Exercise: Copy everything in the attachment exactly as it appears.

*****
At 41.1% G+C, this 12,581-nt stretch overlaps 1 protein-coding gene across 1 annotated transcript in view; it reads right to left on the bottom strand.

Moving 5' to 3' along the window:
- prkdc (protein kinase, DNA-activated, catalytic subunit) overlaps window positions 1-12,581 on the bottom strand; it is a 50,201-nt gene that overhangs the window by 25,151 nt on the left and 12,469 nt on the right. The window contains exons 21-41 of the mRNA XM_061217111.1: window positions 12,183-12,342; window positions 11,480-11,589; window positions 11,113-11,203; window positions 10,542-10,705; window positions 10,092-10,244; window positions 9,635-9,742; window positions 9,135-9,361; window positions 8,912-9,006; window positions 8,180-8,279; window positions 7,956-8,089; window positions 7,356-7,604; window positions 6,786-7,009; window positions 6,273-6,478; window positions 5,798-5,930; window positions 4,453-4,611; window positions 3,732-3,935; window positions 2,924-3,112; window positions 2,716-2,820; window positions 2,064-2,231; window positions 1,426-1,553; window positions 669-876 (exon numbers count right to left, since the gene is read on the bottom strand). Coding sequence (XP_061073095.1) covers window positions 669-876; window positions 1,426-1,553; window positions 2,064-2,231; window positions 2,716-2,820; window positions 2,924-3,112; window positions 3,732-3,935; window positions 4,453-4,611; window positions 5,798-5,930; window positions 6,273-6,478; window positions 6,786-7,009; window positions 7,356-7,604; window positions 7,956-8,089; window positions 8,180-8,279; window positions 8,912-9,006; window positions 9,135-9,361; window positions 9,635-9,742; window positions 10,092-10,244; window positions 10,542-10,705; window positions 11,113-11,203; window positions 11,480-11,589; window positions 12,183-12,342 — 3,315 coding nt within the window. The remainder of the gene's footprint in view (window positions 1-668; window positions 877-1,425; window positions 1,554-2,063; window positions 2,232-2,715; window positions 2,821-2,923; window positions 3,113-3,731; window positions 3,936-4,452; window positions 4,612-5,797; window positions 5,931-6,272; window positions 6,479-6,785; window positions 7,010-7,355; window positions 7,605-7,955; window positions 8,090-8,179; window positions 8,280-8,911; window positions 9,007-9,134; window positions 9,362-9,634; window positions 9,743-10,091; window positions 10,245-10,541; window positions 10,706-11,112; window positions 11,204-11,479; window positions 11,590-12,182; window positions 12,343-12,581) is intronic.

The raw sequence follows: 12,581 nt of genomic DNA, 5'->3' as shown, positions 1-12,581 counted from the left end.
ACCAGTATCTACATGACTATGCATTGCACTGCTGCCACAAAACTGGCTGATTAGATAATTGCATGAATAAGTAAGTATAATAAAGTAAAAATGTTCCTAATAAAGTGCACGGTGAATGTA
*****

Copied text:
At 41.1% G+C, this 12,581-nt stretch overlaps 1 protein-coding gene across 1 annotated transcript in view; it reads right to left on the bottom strand.

Moving 5' to 3' along the window:
- prkdc (protein kinase, DNA-activated, catalytic subunit) overlaps window positions 1-12,581 on the bottom strand; it is a 50,201-nt gene that overhangs the window by 25,151 nt on the left and 12,469 nt on the right. The window contains exons 21-41 of the mRNA XM_061217111.1: window positions 12,183-12,342; window positions 11,480-11,589; window positions 11,113-11,203; window positions 10,542-10,705; window positions 10,092-10,244; window positions 9,635-9,742; window positions 9,135-9,361; window positions 8,912-9,006; window positions 8,180-8,279; window positions 7,956-8,089; window positions 7,356-7,604; window positions 6,786-7,009; window positions 6,273-6,478; window positions 5,798-5,930; window positions 4,453-4,611; window positions 3,732-3,935; window positions 2,924-3,112; window positions 2,716-2,820; window positions 2,064-2,231; window positions 1,426-1,553; window positions 669-876 (exon numbers count right to left, since the gene is read on the bottom strand). Coding sequence (XP_061073095.1) covers window positions 669-876; window positions 1,426-1,553; window positions 2,064-2,231; window positions 2,716-2,820; window positions 2,924-3,112; window positions 3,732-3,935; window positions 4,453-4,611; window positions 5,798-5,930; window positions 6,273-6,478; window positions 6,786-7,009; window positions 7,356-7,604; window positions 7,956-8,089; window positions 8,180-8,279; window positions 8,912-9,006; window positions 9,135-9,361; window positions 9,635-9,742; window positions 10,092-10,244; window positions 10,542-10,705; window positions 11,113-11,203; window positions 11,480-11,589; window positions 12,183-12,342 — 3,315 coding nt within the window. The remainder of the gene's footprint in view (window positions 1-668; window positions 877-1,425; window positions 1,554-2,063; window positions 2,232-2,715; window positions 2,821-2,923; window positions 3,113-3,731; window positions 3,936-4,452; window positions 4,612-5,797; window positions 5,931-6,272; window positions 6,479-6,785; window positions 7,010-7,355; window positions 7,605-7,955; window positions 8,090-8,179; window positions 8,280-8,911; window positions 9,007-9,134; window positions 9,362-9,634; window positions 9,743-10,091; window positions 10,245-10,541; window positions 10,706-11,112; window positions 11,204-11,479; window positions 11,590-12,182; window positions 12,343-12,581) is intronic.

The raw sequence follows: 12,581 nt of genomic DNA, 5'->3' as shown, positions 1-12,581 counted from the left end.
ACCAGTATCTACATGACTATGCATTGCACTGCTGCCACAAAACTGGCTGATTAGATAATTGCATGAATAAGTAAGTATAATAAAGTAAAAATGTTCCTAATAAAGTGCACGGTGAATGTA